The R8’s F1-style steering wheel is festooned with buttons for setting up the various driving modes and torque maps, but thumb the most obvious one – the big red starter button - and one of the all-time great engines fires into life.
It may be heavier than a V8, but boy does the glorious cacophony of sound this V10 produces compensate for that - especially as the software momentarily holds the revs at 2500rpm on start-up, before letting out a crackle and allowing things to settle down to a mildly raucous idle.
Before you do anything else, you must press the sports exhaust button if you want maximum aural pleasure. It opens up all four tailpipes and, with no synthesised accompaniment, lets out pure, honest, exhaust noise. It's truly wonderful.
From a standing start and on sodden roads French roads, the traction is phenomenal. With no turbos to wait for, the engine pulls instantly, but its intensity builds all the way through the rev range, its note deepening while simultaneously rising, as only V10s do. At some point you become aware of a flash of red on the dash telling you you’re about to hit the 8700rpm limiter, so it’s time to change up.
Pull the right-hand paddle and the engine's pitch changes in a millisecond, but there’s no let-up in the sensation of being pinned back in your seat. Keep going and you’ll arrive at the next corner carrying a silly speed, but lean hard on the brake pedal and straight away you're reassured by the awesome feel and massive deceleration from the huge carbon-ceramic discs.
The adaptive rack fitted to this car is super quick and takes a few corners to get used to, but when you do it’s beautifully weighted and precise. Everyone knocks these set-ups, but this one is pretty well sorted, even if it's not quite as telegraphic and fizzing as a 911's or the new McLaren 570S's.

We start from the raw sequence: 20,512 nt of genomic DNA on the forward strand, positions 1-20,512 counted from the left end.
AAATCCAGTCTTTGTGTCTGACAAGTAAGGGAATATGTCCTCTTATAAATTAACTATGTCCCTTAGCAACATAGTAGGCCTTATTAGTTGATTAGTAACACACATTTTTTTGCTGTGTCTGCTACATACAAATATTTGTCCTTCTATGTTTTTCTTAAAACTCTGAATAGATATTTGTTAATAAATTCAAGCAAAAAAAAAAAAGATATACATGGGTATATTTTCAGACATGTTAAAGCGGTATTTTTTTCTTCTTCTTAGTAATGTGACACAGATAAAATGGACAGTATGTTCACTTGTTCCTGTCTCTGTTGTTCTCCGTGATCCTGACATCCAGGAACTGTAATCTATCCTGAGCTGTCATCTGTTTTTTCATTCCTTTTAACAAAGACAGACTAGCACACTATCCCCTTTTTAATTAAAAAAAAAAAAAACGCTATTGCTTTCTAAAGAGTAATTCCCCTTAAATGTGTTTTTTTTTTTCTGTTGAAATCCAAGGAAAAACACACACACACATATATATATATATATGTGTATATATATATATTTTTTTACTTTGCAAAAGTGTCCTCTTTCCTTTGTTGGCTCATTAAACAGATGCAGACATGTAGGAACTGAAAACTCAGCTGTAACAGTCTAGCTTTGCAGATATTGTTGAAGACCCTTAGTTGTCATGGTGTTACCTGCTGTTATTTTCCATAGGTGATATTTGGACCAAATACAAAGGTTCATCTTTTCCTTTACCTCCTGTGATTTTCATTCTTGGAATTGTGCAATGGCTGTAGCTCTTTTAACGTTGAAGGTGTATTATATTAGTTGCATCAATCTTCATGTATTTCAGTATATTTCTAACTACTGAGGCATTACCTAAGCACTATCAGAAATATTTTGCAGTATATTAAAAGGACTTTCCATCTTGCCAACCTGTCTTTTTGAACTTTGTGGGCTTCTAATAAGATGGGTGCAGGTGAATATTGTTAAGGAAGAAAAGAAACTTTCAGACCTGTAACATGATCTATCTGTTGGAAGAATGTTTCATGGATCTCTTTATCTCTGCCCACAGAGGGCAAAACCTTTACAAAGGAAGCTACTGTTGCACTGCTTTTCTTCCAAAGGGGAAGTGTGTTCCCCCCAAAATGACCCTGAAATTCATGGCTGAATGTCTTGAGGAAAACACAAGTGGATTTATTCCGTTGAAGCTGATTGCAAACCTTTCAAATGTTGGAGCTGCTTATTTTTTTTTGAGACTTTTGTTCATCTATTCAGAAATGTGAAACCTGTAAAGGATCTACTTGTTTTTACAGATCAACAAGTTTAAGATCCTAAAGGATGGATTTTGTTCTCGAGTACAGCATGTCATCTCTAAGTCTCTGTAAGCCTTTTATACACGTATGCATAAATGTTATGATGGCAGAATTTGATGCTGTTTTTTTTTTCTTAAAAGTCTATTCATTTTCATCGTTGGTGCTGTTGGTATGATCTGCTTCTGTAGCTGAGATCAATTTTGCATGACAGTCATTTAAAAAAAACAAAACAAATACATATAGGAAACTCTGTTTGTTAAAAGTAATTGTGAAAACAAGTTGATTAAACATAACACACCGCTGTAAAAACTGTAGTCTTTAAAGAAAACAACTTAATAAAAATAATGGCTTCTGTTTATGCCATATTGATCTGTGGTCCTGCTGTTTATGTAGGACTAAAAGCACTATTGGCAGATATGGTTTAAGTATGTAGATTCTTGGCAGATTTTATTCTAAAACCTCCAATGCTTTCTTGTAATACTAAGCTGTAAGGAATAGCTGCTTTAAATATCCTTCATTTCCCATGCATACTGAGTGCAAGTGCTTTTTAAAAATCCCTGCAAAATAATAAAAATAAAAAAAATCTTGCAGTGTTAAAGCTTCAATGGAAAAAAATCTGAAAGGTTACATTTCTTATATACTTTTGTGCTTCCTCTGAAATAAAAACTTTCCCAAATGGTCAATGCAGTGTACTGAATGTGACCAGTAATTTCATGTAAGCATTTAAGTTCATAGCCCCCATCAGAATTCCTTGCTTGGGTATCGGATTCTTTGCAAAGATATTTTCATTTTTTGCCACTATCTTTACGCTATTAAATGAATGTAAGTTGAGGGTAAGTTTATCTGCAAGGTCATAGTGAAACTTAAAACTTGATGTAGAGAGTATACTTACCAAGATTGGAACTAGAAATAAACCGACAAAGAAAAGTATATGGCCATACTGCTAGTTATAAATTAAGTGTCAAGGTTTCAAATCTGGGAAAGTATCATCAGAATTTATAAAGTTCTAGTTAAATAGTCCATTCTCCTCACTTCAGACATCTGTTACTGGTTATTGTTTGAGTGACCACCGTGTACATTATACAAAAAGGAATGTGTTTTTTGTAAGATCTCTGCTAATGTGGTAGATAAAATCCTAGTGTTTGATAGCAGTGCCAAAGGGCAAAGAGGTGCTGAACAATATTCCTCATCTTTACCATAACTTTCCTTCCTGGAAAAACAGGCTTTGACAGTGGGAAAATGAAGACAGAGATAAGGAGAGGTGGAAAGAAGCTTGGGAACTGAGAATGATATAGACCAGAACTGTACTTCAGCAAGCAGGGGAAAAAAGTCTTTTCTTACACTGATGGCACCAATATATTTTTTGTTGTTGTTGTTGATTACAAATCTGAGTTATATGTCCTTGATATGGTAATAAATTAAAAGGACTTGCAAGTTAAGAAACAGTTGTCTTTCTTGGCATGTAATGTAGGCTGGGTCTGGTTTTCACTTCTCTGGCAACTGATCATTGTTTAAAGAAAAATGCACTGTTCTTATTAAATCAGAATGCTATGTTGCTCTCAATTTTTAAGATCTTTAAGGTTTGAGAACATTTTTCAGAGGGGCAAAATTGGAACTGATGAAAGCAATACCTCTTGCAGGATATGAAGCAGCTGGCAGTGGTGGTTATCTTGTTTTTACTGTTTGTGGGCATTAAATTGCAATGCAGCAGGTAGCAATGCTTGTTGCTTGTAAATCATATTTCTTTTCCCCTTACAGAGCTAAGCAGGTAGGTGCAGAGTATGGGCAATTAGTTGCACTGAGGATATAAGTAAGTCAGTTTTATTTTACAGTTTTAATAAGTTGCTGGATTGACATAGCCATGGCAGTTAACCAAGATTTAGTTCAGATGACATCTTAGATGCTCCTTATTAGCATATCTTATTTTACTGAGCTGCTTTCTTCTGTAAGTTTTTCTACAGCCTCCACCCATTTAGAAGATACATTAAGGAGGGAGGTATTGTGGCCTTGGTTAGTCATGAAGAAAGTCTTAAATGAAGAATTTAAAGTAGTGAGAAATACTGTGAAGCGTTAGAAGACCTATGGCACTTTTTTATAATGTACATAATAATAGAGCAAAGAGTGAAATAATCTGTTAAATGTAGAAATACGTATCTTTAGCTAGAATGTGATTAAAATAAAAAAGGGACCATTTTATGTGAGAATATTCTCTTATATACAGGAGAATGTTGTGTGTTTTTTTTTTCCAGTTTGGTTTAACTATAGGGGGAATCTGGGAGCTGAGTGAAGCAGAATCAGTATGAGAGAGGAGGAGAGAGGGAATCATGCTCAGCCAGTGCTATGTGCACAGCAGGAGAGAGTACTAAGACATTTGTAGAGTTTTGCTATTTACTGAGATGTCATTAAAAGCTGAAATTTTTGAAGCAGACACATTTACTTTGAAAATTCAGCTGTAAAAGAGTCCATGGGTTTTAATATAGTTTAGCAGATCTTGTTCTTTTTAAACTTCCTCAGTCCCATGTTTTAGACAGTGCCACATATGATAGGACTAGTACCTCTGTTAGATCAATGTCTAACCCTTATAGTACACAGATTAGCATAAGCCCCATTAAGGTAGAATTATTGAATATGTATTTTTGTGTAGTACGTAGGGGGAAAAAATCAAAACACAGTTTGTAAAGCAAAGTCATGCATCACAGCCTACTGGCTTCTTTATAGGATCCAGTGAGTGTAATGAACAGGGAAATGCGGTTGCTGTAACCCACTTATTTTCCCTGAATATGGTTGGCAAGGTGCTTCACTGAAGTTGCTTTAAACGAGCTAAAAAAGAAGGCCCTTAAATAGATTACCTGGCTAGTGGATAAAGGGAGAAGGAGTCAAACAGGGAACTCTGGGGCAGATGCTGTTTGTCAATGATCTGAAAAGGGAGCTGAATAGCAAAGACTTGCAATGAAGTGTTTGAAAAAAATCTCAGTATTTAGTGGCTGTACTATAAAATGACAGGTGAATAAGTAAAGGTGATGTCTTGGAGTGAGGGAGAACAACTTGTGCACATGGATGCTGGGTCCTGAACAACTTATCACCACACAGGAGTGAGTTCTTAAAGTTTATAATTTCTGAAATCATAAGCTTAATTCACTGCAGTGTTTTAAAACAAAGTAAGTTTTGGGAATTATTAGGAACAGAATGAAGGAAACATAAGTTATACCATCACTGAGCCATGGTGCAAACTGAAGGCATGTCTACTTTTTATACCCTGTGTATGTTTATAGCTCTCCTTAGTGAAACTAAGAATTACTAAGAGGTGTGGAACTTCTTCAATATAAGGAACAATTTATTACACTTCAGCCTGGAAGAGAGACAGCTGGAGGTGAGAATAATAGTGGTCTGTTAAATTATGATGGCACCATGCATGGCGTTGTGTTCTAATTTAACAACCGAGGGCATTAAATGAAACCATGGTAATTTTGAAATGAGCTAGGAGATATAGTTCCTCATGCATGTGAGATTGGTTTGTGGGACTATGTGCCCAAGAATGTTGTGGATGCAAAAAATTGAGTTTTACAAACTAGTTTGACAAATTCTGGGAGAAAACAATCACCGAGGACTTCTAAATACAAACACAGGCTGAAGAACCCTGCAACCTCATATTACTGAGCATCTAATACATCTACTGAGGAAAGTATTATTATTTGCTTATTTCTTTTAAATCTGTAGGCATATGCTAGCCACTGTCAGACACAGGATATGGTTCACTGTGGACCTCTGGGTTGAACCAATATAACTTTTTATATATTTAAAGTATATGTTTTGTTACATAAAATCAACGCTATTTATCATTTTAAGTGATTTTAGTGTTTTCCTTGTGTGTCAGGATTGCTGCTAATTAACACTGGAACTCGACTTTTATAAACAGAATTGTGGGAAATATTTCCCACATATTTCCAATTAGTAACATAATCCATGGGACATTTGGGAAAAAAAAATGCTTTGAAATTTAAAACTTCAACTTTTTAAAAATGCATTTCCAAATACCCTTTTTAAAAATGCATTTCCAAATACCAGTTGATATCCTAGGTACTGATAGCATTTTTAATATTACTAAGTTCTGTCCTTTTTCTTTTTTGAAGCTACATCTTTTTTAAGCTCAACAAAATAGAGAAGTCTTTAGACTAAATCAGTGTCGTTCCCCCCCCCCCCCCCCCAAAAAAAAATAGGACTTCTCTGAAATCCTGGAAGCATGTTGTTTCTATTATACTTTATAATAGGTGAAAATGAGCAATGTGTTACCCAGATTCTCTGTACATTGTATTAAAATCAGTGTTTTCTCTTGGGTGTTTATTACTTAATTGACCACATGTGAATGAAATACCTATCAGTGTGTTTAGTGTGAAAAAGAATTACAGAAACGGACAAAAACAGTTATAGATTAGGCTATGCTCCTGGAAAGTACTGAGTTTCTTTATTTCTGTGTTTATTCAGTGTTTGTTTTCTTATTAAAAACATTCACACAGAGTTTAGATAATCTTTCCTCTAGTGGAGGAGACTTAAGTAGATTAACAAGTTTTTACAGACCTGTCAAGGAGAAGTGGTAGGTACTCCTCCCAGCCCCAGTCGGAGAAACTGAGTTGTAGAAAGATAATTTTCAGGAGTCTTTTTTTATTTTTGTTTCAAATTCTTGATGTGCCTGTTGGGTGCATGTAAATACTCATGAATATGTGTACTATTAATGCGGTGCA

It’s continually telling you how much purchase the front tyres have, and then, just at the point they’re about to scrub across the asphalt, it feeds you the information you need. No drama, no surprises, just the way it should be in a 600bhp car.
This R8 has the optional adaptive dampers, too, which do a marvellous job of remaining supple over mid-corner bumps so as not to upset the car, while also keeping the lean angles amazingly low.
As you turn into a bend the R8 will understeer, but as you roll off the throttle and feel the weight shift forwards, the front bites again. Be less smooth, with too much entry speed plus a sharper lift, and you’ll need to be quick to catch the slide.
The same is true on corner exit if you’re clumsy on the power; although the throttle is so smooth and progressive you’ll have only yourself to blame for the ensuing drama. Yep, the R8 is still playful, but it lets you decide how much fun you wish to have.
It doesn’t just do the ten-tenths fast stuff, either. Dial the modes back to Comfort and the R8 obliges. The ride, at least on 19in rims, is superb, and with the gearbox in auto it slurs up and down the ratios with an easy style. If you need everyday usability from your supercar, there are not many better options than this.
It’s not hugely practical, but then neither is a Porsche 911 Turbo S. The boot is about the same size as that of the Porsche, and although you don’t have any rear seats for added storage, there is a decent-sized shelf behind the seats that might, at a push, take a set of golf clubs.
The interior design manages a blend of style and ergonomics that the old car couldn’t muster, and of course, this being an Audi, it’s exquisitely finished. If you want to make it even more special, you can choose from a vast array of personalisation options - although looking at some of the prices, you’ll make a sizable dent in your bonus with just a few careless ticks on the order form.